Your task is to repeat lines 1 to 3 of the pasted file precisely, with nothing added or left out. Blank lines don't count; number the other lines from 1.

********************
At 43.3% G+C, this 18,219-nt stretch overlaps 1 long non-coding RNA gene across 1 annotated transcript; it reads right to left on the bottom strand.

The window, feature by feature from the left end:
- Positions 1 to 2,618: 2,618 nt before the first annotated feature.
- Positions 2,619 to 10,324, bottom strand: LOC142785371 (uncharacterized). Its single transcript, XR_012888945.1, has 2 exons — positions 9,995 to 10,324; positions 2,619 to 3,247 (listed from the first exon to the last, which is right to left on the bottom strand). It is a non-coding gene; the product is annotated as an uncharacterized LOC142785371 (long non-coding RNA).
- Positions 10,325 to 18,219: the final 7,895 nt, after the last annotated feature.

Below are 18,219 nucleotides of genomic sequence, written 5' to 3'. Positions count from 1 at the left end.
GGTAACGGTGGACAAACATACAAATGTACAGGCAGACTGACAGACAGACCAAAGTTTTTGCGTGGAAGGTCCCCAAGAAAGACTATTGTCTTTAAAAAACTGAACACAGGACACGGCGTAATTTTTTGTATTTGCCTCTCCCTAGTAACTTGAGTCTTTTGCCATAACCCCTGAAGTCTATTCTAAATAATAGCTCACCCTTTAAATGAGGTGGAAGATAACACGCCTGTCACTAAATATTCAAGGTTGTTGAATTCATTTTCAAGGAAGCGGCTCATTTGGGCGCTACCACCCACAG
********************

At 43.3% G+C, this 18,219-nt stretch overlaps 1 long non-coding RNA gene across 1 annotated transcript; it reads right to left on the bottom strand.

The window, feature by feature from the left end:
- Positions 1 to 2,618: 2,618 nt before the first annotated feature.